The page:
St Albans homeless charity accused of refusing “totally usable” furniture donations
- Credit: Archant
A homeless charity has been accused of turning down “totally usable” furniture donations because they are not showroom quality.
London Colney resident Oliver Warrack wanted to donate a large solid wood dining table and chairs to Emmaus in St Albans but when the collection van arrived, he was told it was not good enough quality.
The 28-year-old said apart from a small inconspicuous notch in the wood, the table was in perfect condition.
He described it as bizarre and disappointing: “He just looked at that little nick within 30 seconds, said it needs to be showroom quality and didn’t even look at the chairs. The table was totally usable and I am sure it would have gone to a nice home through them.
“I was annoyed because at no point they said it had to be pristine quality. In my eyes, there’s nothing wrong with the table.”
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Furniture donated to Emmaus is sold in one of its six charity shops, and the profits go towards providing accommodation and work to more than 800 people who would be homeless.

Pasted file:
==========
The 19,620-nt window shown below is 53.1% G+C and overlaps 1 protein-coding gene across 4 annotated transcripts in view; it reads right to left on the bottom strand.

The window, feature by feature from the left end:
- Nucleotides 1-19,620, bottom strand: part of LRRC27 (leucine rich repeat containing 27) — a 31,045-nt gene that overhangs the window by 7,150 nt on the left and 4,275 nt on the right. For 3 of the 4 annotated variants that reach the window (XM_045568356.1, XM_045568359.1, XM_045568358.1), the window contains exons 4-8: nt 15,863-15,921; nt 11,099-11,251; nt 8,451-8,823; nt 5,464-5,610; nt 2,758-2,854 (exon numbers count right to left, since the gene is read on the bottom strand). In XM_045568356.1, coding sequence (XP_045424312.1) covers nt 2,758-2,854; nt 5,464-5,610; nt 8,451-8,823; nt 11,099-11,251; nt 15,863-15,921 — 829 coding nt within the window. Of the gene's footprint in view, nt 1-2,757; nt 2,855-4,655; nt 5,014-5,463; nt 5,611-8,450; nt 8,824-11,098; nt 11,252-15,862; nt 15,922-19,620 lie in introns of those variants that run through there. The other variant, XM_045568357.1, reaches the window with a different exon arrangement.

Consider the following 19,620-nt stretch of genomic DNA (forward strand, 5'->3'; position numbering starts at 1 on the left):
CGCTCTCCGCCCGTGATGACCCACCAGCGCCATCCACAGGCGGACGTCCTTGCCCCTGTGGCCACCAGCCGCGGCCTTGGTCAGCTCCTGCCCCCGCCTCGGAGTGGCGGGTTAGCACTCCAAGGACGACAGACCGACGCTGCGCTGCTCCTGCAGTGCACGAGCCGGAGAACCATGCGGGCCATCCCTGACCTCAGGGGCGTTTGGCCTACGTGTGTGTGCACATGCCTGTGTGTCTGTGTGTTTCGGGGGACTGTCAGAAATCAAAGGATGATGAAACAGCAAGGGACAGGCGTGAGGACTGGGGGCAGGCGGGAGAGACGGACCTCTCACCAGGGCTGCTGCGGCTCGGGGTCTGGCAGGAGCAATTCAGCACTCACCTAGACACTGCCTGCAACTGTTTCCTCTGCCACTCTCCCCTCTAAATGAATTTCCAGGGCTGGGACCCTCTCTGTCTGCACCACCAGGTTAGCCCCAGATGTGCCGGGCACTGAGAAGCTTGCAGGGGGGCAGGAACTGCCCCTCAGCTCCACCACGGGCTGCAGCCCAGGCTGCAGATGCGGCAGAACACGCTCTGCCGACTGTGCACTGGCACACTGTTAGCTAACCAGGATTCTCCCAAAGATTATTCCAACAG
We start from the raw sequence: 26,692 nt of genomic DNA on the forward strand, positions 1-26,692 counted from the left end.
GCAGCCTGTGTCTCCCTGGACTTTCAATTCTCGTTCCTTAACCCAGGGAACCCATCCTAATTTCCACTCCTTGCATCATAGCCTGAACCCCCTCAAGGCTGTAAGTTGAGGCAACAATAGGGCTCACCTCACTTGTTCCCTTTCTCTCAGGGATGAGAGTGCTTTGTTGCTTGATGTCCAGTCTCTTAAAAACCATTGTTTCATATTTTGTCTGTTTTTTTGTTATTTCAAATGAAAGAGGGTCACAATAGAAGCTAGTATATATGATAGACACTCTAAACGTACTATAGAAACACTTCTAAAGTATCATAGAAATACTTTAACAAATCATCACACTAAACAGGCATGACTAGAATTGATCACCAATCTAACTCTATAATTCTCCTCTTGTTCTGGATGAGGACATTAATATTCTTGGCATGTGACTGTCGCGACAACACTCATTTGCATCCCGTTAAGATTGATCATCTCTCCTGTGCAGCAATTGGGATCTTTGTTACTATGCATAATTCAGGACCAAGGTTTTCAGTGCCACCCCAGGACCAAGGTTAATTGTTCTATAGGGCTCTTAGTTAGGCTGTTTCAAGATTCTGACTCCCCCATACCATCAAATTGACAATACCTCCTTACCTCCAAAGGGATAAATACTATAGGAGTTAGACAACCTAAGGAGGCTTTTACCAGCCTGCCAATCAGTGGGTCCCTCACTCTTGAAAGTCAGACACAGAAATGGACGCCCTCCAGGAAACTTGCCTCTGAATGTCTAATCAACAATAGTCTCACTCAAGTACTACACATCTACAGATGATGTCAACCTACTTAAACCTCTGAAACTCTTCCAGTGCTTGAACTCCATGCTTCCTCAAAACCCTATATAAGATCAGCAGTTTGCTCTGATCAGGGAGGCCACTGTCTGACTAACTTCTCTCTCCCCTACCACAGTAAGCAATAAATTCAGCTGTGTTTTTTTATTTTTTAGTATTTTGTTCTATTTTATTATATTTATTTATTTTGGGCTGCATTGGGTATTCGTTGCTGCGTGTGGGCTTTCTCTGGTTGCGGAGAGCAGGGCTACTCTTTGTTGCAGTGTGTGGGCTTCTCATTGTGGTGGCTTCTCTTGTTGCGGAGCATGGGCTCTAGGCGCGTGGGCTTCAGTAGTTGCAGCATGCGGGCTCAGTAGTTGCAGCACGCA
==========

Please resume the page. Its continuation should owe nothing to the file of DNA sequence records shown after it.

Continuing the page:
Oliver said there was no mention of strict rules when he rang to make a collection appointment three weeks earlier.
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He added: “At this point we had a new table so there was no space in the house for it. So we thought, ‘How are we going to get rid of it?’ We thought it would have to go to the dump.”
In the end it went to a new home through Facebook. On a social media thread in a prominent Facebook residents group, other locals reported experiencing similar problems with the charity.
Oliver said: “It just seems bizarre for a charity to not take the furniture because it’s not showroom quality.”
Emmaus refused to comment on individual cases, and a spokesperson said there are five vans visiting more than 7,000 homes every year.
She said: “That being said, collections of donated items are never pre-agreed as a certainty that they will be taken and customers are always told that it is at the discretion of our fully trained van crew. There have been many occasions that we have taken damaged items that could be restored in our workshop, but the ability to do this depends on the skillset we have in our community at that time.”
The spokesperson added that disposing of non-saleable donations costs the charity £7,500 every year.